Study Guide

From a Three-Cornered World

by James Masao Mitsui

From a Three-Cornered World Analysis

From a Three-Cornered World (Critical Survey of Contemporary Fiction)

FROM A THREE-CORNERED WORLD: NEW AND SELECTED POEMS presents a prospect and retrospect of James Masao Mitsui’s finely crafted and deeply felt poetic output over the past three decades.

The book’s title derives from a Japanese writer’s comment that artists inhabit a triangle left after eliminating the commonsensical corner of the ordinary four-square world. And aesthetics is a recurrent subject in Mitsui’s book. Art dashes logical expectation—when, for instance, a genteel landscape artist and a violent swordsman are the one samurai. Art demands hard work (a year to learn a note on a shakuhachi flute) and a collaboration of nature with inspiration (a gardener shakes down some leaves after sweeping his grounds).

The other major theme of Mitsui is the Japanese American experience, especially the experiences of immigration and relocation. The immigration experience is developed through Mitsui’s poems about his parents who immigrated in the early twentieth century, and these poems are vividly sculpted pieces capturing that generations strength, self-sacrifice, and capacity for hard work and enduring love. The poems about the relocation of some 120,000 West Coast Japanese Americans during the 1940’s derive from the whole Mitsui family’s travails; they are movingly effective and wryly laconic criticisms of America’s mean-spirited, racist, and wrongful treatment of Japanese Americans in a moment of national hysteria.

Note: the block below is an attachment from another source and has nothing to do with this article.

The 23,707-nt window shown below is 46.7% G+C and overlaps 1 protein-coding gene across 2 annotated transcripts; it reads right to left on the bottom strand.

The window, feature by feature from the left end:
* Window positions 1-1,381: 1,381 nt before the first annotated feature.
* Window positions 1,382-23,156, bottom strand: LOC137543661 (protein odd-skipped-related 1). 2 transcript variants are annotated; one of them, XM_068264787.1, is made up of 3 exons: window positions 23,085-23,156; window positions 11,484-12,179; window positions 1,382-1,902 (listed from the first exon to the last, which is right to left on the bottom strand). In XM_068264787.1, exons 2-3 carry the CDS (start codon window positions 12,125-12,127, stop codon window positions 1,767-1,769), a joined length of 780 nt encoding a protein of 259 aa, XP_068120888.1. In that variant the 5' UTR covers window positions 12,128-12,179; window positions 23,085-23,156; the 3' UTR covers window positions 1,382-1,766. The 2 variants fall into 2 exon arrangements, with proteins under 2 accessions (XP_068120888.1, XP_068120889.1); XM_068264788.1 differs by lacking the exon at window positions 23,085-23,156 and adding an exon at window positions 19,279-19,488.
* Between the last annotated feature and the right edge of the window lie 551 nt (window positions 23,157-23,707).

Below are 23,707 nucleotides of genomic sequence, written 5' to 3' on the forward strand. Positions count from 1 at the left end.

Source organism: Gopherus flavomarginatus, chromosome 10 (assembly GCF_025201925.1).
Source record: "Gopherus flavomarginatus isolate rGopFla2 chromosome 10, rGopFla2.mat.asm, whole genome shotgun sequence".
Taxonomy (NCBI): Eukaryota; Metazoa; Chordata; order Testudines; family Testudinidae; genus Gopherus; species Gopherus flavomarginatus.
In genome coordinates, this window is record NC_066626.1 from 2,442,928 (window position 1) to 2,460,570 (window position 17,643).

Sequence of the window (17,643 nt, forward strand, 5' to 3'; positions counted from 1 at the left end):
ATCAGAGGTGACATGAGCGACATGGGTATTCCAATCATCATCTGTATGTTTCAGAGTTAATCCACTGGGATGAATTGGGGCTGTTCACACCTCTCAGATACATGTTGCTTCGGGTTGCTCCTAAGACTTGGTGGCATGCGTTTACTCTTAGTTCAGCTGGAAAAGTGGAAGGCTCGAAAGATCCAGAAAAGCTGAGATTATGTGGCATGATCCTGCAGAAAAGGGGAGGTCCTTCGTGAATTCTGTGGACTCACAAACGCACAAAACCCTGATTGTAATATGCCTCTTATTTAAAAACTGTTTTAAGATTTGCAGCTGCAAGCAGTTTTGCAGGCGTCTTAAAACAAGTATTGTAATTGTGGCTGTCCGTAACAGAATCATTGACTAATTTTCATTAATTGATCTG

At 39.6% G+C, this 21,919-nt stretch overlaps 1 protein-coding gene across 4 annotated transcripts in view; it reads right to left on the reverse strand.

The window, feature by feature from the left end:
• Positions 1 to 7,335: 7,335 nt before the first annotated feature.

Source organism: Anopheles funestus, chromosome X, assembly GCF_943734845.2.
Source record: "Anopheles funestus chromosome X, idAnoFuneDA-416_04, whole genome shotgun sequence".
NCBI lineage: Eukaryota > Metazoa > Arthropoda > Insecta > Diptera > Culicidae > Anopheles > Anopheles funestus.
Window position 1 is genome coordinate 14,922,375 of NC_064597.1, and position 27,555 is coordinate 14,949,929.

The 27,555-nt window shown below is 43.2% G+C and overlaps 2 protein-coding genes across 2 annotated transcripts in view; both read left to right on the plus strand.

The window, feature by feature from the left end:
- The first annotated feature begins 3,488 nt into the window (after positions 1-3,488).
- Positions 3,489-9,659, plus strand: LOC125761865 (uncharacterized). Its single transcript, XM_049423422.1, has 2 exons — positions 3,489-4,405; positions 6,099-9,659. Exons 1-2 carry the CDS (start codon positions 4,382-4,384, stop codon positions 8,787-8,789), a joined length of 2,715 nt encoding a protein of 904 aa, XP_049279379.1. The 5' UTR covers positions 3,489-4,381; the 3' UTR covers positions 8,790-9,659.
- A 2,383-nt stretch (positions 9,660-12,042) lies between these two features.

Other poems of Mitsui celebrate love and life, grieve deaths and departures, record the discoveries in travel and the quirkiness of work. All this is accomplished with a supple cadenced verse and a lapidarian use of imagery that can summon up the breathlessness of a visceral response or the exhilaration of a luminous truth.

Sources for Further Study

International Examiner. XXIV, no. 8, May 6, 1997, p. S26.

Seattle Times. January 4, 1998, p. M2.

From a Three-Cornered World (Literary Masterpieces, Critical Compilation)

Over three decades and in as many volumes of poetry, James Masao Mitsui has been steadily publishing his finely crafted poems of deeply honest thought and feeling. From a Three-Cornered World brings together some three dozen of Mitsui’s formerly published poems with twenty-five new ones to present a richly varied and fitting retrospect and prospect on Mitsui’s oeuvre and accomplishment.

The title of Mitsui’s book derives from a comment by Natsume Soseki that “an artist is a person who lives in the triangle which remains after the angle which we may call common sense has been removed from this four-cornered world.” It comes as no surprise, then, that a goodly number of Mitsui’s poems are insightful meditations on artworks and artists, objects and individuals eluding the logic of a foursquare world. Thus art (and humanity, eventually) contains the illogical tension of a brush painter’s finesse with a swordsman’s brute force in the poem “Samurai”:

The same hand
that pauses in the autumn sky

to paint wind

whispering through bamboo,

joins the other hand

on the embroidered hilt of a naked blade

& cuts a man in half

at the thighs,

leaving behind a pair of bloody wheels:

skin, flesh, bone & marrow.